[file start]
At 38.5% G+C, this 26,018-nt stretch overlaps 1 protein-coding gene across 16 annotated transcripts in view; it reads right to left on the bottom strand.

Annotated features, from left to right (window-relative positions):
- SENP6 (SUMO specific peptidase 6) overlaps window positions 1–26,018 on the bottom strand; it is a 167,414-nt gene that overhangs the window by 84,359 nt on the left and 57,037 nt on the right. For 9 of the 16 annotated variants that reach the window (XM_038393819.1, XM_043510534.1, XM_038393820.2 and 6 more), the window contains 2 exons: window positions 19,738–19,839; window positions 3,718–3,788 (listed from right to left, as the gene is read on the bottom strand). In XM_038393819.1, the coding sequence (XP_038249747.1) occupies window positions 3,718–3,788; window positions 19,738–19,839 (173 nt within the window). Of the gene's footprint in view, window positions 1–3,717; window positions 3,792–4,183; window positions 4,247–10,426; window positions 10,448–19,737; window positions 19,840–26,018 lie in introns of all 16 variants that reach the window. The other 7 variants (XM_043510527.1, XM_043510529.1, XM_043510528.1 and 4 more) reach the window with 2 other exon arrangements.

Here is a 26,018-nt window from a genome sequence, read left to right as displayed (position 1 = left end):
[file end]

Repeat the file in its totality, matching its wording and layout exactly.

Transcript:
At 38.5% G+C, this 26,018-nt stretch overlaps 1 protein-coding gene across 16 annotated transcripts in view; it reads right to left on the bottom strand.

Annotated features, from left to right (window-relative positions):
- SENP6 (SUMO specific peptidase 6) overlaps window positions 1–26,018 on the bottom strand; it is a 167,414-nt gene that overhangs the window by 84,359 nt on the left and 57,037 nt on the right. For 9 of the 16 annotated variants that reach the window (XM_038393819.1, XM_043510534.1, XM_038393820.2 and 6 more), the window contains 2 exons: window positions 19,738–19,839; window positions 3,718–3,788 (listed from right to left, as the gene is read on the bottom strand). In XM_038393819.1, the coding sequence (XP_038249747.1) occupies window positions 3,718–3,788; window positions 19,738–19,839 (173 nt within the window). Of the gene's footprint in view, window positions 1–3,717; window positions 3,792–4,183; window positions 4,247–10,426; window positions 10,448–19,737; window positions 19,840–26,018 lie in introns of all 16 variants that reach the window. The other 7 variants (XM_043510527.1, XM_043510529.1, XM_043510528.1 and 4 more) reach the window with 2 other exon arrangements.

Here is a 26,018-nt window from a genome sequence, read left to right as displayed (position 1 = left end):